The new regional bonus mechanism is to be established by local USGBC chapters which for purposes of the bonus are to be determined by state and U.S. possession designation. This may require some adjustments for national property owners with common building footprints that are striving for a standard LEED qualifying design.

Introduction of an ASHRAE Green Building Code

The American Society of Heating, Refrigeration and Air Conditioning Engineers (ASHRAE) has been working diligently on proposed Standard 189.1 the nation’s first Green Building energy codeČ4. This legislation is intended to provide minimum criteria for green building practice with major emphasis on energy and water usage efficiency. The standard is applicable to new commercial buildings and major renovations. When completed this standard is expected to address energy efficiency, a buildings impact on the atmosphere, sustainable sites, water use efficiency, materials and resources, environmental qualify, and other green building issues. A public review draft may be examined at www.ashrae.org/publicreviews.

When enacted in each participating state this new code will platform a much higher percentage of new building and major renovation projects for EPAct commercial building energy efficiency tax savings.

The LEED / EPAct Tax Deduction Modeling Interface

LEED buildings must be modeled and modeling is mandatory for achieving the $1.80 maximum tax deduction, the HVAC, and the building envelope tax deductions.

Since the building energy loads and the reference building standards are different for LEED and EPAct modeling, it is important to hire tax professionals familiar with the tax and engineering modeling conversion process. It is also important to use IRS approved software for both LEED and the EPAct modeling iteration which will save time, and allow a qualifying project to obtain tax savings. The current list of IRS approved software is as follows:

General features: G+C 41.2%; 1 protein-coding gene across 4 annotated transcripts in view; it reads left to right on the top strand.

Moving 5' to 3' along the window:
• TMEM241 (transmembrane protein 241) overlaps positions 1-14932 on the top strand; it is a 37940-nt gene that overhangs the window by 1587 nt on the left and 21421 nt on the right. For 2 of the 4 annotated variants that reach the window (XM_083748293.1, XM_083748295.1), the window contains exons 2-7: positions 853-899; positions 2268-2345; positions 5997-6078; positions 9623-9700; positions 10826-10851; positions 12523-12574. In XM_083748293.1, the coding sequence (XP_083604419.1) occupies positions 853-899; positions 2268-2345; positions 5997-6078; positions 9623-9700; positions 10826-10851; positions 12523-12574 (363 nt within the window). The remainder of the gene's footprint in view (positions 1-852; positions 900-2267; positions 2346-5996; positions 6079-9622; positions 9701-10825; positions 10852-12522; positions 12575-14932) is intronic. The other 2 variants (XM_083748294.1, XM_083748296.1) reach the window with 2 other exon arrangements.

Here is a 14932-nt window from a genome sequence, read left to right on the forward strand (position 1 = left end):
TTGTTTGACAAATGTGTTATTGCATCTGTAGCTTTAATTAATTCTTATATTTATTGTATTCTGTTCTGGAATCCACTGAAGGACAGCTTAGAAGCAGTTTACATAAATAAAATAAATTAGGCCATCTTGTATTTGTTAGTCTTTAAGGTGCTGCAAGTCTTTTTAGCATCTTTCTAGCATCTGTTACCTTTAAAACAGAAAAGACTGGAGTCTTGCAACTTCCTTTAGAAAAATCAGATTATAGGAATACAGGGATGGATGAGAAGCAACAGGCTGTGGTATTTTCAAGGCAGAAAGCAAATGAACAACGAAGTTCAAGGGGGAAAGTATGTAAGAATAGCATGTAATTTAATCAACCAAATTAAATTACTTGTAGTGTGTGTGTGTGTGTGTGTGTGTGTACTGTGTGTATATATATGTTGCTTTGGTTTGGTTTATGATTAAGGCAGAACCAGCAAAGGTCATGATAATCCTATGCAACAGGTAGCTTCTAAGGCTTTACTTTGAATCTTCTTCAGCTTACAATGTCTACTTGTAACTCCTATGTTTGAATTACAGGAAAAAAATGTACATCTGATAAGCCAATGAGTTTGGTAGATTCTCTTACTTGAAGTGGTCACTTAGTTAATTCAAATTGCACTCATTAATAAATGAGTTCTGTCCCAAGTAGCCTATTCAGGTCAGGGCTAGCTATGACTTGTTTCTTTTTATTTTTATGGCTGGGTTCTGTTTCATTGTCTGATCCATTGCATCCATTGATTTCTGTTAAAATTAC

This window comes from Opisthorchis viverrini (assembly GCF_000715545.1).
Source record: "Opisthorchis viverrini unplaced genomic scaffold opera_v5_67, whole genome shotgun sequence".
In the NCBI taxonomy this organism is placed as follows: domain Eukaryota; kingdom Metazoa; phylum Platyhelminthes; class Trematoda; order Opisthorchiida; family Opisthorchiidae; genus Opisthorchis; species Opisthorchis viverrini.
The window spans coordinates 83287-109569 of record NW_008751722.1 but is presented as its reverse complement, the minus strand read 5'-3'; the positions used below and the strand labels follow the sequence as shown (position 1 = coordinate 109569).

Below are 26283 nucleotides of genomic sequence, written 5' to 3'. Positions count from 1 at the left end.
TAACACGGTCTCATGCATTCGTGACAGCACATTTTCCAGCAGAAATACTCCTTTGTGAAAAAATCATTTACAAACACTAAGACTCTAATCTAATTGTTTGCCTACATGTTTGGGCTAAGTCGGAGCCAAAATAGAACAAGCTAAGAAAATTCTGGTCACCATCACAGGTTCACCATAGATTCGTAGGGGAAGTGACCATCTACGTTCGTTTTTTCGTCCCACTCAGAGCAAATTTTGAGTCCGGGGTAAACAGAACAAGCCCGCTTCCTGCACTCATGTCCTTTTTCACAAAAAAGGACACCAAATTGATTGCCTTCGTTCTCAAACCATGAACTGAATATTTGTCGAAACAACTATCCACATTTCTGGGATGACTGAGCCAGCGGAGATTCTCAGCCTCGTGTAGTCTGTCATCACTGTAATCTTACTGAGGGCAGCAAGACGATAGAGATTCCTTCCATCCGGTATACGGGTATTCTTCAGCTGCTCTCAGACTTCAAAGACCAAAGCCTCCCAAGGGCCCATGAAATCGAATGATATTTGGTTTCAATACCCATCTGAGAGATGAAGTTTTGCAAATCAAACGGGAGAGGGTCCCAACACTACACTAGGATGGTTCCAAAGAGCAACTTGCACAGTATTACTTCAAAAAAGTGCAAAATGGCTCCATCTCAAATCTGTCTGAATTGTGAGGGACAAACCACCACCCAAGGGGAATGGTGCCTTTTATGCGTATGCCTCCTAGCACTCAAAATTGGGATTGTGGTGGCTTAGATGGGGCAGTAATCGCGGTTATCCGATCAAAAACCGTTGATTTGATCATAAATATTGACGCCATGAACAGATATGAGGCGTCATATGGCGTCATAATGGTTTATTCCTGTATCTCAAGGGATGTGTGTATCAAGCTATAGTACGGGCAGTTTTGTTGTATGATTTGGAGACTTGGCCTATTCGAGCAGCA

IRS approved modeling softwares

The Government Building Designer Tax Incentive

Building designers including architects, engineers, lighting designers, design and build firms, and ESCOs (energy service companies) involved in LEED government building projects, including K-12 public schools, are also potentially eligible for the EPAct tax incentive. Many federal, state, and local government agencies and school construction authorities require all government buildings to be built at a LEED certified level.

The following list illustrates some of the federal agency LEED building mandates:

federal building policies

Conclusion

Tax professionals involved with LEED buildings should recognize that these projects are often eligible for substantial EPAct tax savings. This is particularly the case for LEED platinum and gold buildings, all buildings that achieved LEED points through energy measures, and new LEED 2009 certified buildings.

References

╣ Goulding, Charles, & Goldman, Jacob, & DeMarino, Nicole. “LEED Building Tax Opportunities.” Corporate Business Taxation Monthly. January 2008, pages 17, 18 & 19.

2 U.S. Green Building Council. “About LEED.” U.S. Green Building Council. Powerpoint—May 2009.

3 U.S. Green Building Council. “About USGBC.” U.S. Green Building Council. Powerpoint—May 2009.

4 American Society of Heating, Refrigeration and Air Conditioning Engineers. “Proposed Standard for High-Performance Buildings.” <http://ashrae.org>

5 Nassau Academy of Law. Legally Green: How to Make Green by Going Green.” Nassau Academy of Law. Powerpoint – May 4, 2009.